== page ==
• Interesting figures on his own personal development to commission ratio
  • How to deal with rejection and depression of being a writer - and even how it can be instructive
  • The real truth about how to network (And no, it's not about giving out business cards at parties
  • Whether developing shows that you believe people is a good or a bad idea
  • How he plugs the Danny character into his worst, most fearful situation as a means of driving the story on
  • How to pitch - in particular, how all you might need, with the right relationships in place, is a single page
  • How to avoid that terrible feeling of running out of story halfway through a script
  • David builds detailed character sheets - but it's a specific sort of detail he looks for when he builds them. He explains this in some detail


Catch up with ITV Player


Official Site

Press Pack



Sofluid said...

I fear this genre of TV and film is on its last legs... It's been done so many times now: Freaky Friday, It's A Boy Girl Thing... Then there's related films such as She's The Man and Big.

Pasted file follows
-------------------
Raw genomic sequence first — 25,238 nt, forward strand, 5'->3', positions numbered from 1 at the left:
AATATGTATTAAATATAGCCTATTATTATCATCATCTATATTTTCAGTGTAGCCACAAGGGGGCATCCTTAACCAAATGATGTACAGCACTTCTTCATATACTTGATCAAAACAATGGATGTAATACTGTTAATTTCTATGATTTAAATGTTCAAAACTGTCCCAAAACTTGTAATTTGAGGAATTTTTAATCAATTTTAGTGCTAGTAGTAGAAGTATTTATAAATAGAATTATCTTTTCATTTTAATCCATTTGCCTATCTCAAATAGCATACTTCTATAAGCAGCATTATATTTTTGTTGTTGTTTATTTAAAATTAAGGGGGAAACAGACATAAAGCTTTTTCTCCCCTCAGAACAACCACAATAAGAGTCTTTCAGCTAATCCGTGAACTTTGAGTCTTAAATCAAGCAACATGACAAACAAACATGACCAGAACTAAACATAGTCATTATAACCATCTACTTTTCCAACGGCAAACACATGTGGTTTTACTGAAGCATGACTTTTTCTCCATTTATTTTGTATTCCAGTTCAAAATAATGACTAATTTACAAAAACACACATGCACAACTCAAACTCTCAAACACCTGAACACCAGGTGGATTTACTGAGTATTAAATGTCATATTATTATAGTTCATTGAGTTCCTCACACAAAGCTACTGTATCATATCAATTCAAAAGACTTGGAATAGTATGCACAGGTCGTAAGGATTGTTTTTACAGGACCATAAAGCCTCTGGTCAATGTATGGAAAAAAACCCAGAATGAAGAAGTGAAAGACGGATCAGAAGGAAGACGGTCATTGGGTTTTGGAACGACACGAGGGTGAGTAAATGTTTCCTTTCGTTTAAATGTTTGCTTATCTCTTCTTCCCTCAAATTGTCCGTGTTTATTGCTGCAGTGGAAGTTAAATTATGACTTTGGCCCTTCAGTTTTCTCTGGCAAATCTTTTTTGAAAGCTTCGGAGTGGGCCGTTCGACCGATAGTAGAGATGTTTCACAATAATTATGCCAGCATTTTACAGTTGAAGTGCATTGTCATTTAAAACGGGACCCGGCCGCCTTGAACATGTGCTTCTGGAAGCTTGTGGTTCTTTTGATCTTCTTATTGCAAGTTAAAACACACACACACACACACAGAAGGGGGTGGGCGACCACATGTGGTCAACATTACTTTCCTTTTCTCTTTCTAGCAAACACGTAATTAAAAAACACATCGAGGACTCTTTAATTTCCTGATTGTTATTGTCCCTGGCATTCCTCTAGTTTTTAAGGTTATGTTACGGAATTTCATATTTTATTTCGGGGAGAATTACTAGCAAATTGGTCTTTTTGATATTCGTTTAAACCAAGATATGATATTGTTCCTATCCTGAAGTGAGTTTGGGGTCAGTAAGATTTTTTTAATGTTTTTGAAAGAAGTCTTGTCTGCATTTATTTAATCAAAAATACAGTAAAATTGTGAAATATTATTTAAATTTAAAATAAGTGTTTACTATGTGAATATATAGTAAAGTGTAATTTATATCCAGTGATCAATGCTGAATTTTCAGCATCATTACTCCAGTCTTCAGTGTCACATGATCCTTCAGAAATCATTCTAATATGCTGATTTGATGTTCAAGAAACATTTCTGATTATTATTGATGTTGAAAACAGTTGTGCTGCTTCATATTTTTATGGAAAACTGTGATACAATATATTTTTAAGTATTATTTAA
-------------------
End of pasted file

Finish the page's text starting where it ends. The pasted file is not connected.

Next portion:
They can be made fresh by varying the comedic methods of representation and devising new situations for the characters to be in, but all in all these ways aren't limitless and I think, in all honesty, they've nearly all been covered now.

I am still intruiged to watch Boy Meets Girl to see how the writer has approached it this time, but I remain convinced that it won't raise any "fresh" laughs from me... After all, I only just watched It's A Boy Girl Thing the other night...

Robin Kelly said...

I used to think that but body-swap - just like any genre - will probably keep going forever. If they run out of new situations then they will just re-use old situations. Few will notice and even fewer will care.

Devising new situations for the characters is one thing but I think it's about devising new characters. New characters in an old situation will react in a different way than the old characters did.

Fresh new characters will always make a genre fresh - as long it remains character-led and doesn't sacrifice truth for cheap laughs or obvious plotting.

Sofluid said...

I suppose so... I was thinking about that the other night and I did remind myself that there are a lot of genres that repeat themselves continually. Like Goodnight sweetheart, Life on Mars, Dr Who - all got the same theme in common.

I do love the body-swap theme...
I watched half of Boy meets Girl last night (but then had to give up because the buffering was really annoying us on't internet and it was time to sleep)... But I must say I was quite impressed. It certainly made me want to watch the last half!

Michelle Lipton said...

That interview with David is fantastic, what a nice chap.

Thanks for the link.